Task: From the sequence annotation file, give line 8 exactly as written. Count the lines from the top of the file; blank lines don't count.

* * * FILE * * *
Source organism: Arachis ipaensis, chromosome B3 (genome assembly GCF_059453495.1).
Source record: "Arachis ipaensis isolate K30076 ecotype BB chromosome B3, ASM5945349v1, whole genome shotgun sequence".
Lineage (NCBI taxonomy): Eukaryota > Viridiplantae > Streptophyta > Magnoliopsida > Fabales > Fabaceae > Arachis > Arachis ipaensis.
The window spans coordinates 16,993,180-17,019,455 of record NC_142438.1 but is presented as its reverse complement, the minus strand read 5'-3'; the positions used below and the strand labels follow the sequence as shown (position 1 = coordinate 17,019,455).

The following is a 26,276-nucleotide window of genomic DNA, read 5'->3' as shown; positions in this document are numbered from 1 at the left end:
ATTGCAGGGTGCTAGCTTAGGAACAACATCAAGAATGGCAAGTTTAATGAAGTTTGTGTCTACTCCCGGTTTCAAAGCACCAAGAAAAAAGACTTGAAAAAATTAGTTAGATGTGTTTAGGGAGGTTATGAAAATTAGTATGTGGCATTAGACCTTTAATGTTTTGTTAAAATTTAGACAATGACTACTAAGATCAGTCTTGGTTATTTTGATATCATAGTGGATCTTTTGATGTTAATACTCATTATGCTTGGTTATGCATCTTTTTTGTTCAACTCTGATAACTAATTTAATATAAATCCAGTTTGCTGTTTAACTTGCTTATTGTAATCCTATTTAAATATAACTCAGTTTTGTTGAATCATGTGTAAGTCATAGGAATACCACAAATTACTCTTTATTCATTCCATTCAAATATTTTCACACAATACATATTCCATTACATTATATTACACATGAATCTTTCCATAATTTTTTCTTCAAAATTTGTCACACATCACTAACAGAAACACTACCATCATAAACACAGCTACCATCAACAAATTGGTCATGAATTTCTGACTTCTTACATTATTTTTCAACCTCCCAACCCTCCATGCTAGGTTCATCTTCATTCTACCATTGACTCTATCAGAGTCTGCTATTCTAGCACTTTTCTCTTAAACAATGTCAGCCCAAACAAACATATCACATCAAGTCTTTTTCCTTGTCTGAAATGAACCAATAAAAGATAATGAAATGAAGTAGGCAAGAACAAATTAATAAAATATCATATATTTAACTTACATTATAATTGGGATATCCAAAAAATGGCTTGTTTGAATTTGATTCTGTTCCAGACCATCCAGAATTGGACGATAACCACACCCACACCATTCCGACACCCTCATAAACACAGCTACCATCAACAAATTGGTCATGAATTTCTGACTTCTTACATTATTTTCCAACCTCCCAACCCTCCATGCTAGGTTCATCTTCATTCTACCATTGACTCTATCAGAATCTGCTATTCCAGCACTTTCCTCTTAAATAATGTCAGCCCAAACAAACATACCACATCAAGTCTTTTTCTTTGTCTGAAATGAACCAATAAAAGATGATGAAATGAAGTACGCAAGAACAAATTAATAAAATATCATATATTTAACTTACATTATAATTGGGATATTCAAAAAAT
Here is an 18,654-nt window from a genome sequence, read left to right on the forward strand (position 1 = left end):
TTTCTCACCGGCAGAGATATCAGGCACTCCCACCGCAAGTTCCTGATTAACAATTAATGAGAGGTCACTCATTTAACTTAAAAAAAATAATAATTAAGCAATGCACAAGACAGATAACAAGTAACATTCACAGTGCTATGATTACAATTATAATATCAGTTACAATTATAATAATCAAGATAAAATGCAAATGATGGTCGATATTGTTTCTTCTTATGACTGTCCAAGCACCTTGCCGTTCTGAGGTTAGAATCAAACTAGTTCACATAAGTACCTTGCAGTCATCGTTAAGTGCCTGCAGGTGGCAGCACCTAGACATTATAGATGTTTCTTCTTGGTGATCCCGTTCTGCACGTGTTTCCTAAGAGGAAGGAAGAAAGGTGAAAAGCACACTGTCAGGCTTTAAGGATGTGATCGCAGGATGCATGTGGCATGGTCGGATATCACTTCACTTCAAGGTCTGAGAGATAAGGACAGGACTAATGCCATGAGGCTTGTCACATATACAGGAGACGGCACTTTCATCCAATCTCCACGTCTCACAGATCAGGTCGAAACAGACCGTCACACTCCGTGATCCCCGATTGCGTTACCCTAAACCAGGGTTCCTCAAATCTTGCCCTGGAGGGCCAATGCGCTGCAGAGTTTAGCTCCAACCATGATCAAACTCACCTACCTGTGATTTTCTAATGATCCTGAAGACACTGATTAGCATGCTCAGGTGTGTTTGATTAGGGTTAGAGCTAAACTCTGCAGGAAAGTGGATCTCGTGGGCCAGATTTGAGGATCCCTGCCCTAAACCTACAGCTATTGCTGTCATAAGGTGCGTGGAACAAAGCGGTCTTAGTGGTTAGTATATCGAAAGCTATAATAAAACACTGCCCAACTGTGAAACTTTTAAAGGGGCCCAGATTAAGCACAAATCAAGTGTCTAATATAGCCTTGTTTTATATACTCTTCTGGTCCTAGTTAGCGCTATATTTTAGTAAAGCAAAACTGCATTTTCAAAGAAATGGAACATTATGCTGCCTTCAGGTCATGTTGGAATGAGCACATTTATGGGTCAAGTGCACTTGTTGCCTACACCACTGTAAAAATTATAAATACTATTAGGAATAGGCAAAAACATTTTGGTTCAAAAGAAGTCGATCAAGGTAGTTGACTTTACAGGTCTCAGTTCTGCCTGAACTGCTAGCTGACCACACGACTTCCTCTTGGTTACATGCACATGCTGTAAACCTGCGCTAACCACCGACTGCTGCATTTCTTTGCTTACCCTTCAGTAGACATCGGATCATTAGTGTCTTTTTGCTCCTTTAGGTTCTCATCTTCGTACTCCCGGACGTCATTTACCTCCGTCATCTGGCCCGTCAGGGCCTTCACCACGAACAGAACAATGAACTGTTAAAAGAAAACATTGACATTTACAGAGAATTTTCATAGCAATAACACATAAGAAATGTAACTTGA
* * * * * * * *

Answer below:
TTTCTCACCGGCAGAGATATCAGGCACTCCCACCGCAAGTTCCTGATTAACAATTAATGAGAGGTCACTCATTTAACTTAAAAAAAATAATAATTAAGCAATGCACAAGACAGATAACAAGTAACATTCACAGTGCTATGATTACAATTATAATATCAGTTACAATTATAATAATCAAGATAAAATGCAAATGATGGTCGATATTGTTTCTTCTTATGACTGTCCAAGCACCTTGCCGTTCTGAGGTTAGAATCAAACTAGTTCACATAAGTACCTTGCAGTCATCGTTAAGTGCCTGCAGGTGGCAGCACCTAGACATTATAGATGTTTCTTCTTGGTGATCCCGTTCTGCACGTGTTTCCTAAGAGGAAGGAAGAAAGGTGAAAAGCACACTGTCAGGCTTTAAGGATGTGATCGCAGGATGCATGTGGCATGGTCGGATATCACTTCACTTCAAGGTCTGAGAGATAAGGACAGGACTAATGCCATGAGGCTTGTCACATATACAGGAGACGGCACTTTCATCCAATCTCCACGTCTCACAGATCAGGTCGAAACAGACCGTCACACTCCGTGATCCCCGATTGCGTTACCCTAAACCAGGGTTCCTCAAATCTTGCCCTGGAGGGCCAATGCGCTGCAGAGTTTAGCTCCAACCATGATCAAACTCACCTACCTGTGATTTTCTAATGATCCTGAAGACACTGATTAGCATGCTCAGGTGTGTTTGATTAGGGTTAGAGCTAAACTCTGCAGGAAAGTGGATCTCGTGGGCCAGATTTGAGGATCCCTGCCCTAAACCTACAGCTATTGCTGTCATAAGGTGCGTGGAACAAAGCGGTCTTAGTGGTTAGTATATCGAAAGCTATAATAAAACACTGCCCAACTGTGAAACTTTTAAAGGGGCCCAGATTAAGCACAAATCAAGTGTCTAATATAGCCTTGTTTTATATACTCTTCTGGTCCTAGTTAGCGCTATATTTTAGTAAAGCAAAACTGCATTTTCAAAGAAATGGAACATTATGCTGCCTTCAGGTCATGTTGGAATGAGCACATTTATGGGTCAAGTGCACTTGTTGCCTACACCACTGTAAAAATTATAAATACTATTAGGAATAGGCAAAAACATTTTGGTTCAAAAGAAGTCGATCAAGGTAGTTGACTTTACAGGTCTCAGTTCTGCCTGAACTGCTAGCTGACCACACGACTTCCTCTTGGTTACATGCACATGCTGTAAACCTGCGCTAACCACCGACTGCTGCATTTCTTTGCTTACCCTTCAGTAGACATCGGATCATTAGTGTCTTTTTGCTCCTTTAGGTTCTCATCTTCGTACTCCCGGACGTCATTTACCTCCGTCATCTGGCCCGTCAGGGCCTTCACCACGAACAGAACAATGAACTGTTAAAAGAAAACATTGACATTTACAGAGAATTTTCATAGCAATAACACATAAGAAATGTAACTTGA